The storm in a teacup over bulk SMSs sent by political parties continued on election day, with voters receiving SMSs from the DA urging them to go out and vote for the party.
Independent Electoral Commission spokesperson Kate Bapela said that parties were allowed to send SMSs on election day, as it did not violate the rules that campaigning should stop at midnight the day before elections. “The rule applies to rallies, meetings and marches, and campaigning inside the boundaries of a voting station.”
Voters also reported receiving a few SMSs from the ANC, but the ruling party said the national campaign had stopped sending SMSs and these were probably from branches, according to ANC spokesperson Keith Khoza.
“What we have done as the ANC is send out SMSs for the past five weeks on Fridays, up until last Friday,” Khoza told the Mail & Guardian at the IEC results centre in Pretoria on Wednesday, while parties gathered to watch the votes being counted.
There were mixed reactions from voters to the SMSs. While some found it par for the course ahead of elections, others found it intrusive and wondered if it was illegal.
But despite the outcry, legal experts said it was not illegal as the relevant laws against bulk SMSs applied to commercial SMSs — not those sent out in the public interest.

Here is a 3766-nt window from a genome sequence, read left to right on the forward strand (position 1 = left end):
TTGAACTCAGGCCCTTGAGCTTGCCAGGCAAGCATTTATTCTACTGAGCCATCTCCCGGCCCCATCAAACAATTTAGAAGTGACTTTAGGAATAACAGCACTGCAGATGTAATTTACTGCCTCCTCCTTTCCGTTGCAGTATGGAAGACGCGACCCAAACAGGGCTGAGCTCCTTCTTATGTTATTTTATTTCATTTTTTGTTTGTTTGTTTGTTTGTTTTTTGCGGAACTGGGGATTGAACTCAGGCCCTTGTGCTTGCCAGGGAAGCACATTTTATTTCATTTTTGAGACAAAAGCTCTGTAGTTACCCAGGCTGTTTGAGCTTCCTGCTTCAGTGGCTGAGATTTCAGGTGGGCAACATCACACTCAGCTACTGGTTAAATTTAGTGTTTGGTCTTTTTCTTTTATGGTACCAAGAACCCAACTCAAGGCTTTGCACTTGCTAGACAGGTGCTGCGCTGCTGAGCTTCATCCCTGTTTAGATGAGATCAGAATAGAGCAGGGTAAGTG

“Section 45 of the Electronic Communications and Transactions Act refers specifically to ‘unsolicited commercial communications’,” said digital media legal expert Paul Jacobson on his website in response to the issue. “The Consumer Protection Act clearly requires some form of commercial rationale for the messaging in order for its privacy protections to apply.”
However Jacobson said a “compelling argument” could be made that the same rules should apply in terms of opting out of these SMSs, which was not made available in either party’s SMSs.
DA leader Helen Zille addressed the concern on Twitter after numerous complaints, referring those who wished to stop receiving SMSs to the relevant person.
ANC Gauteng spokesperson Nkenke Kekana took a pot-shot at the DA, pointing out that their SMSs had angered and annoyed many voters. “We prefer door-to-door campaigning,” he said.
Zinzi Dwane told the M&G on Twitter she found the SMSs “absolutely unacceptable. Are cellphone companies selling our information? It’s damn annoying, let alone a violation of privacy!”
But the numbers were legitimately obtained. The DA’s Jonathan Moakes said: “We obtained these numbers from tele-canvassing, door-to-door visits as well as from commercially available databases.”
Despite the legality and legitimacy of the SMSs, some voters on Twitter confessed to being so annoyed that the campaign may have swung their vote.
Fellow tweeter Dominic White, who specialises in IT security, slammed the overwrought reaction to the SMSs saying it was incorrect to call it spam or illegal. “I recognise that there are some people so incapable of rationality that an SMS sways their vote, but I wish they didn’t have Twitter,” he said.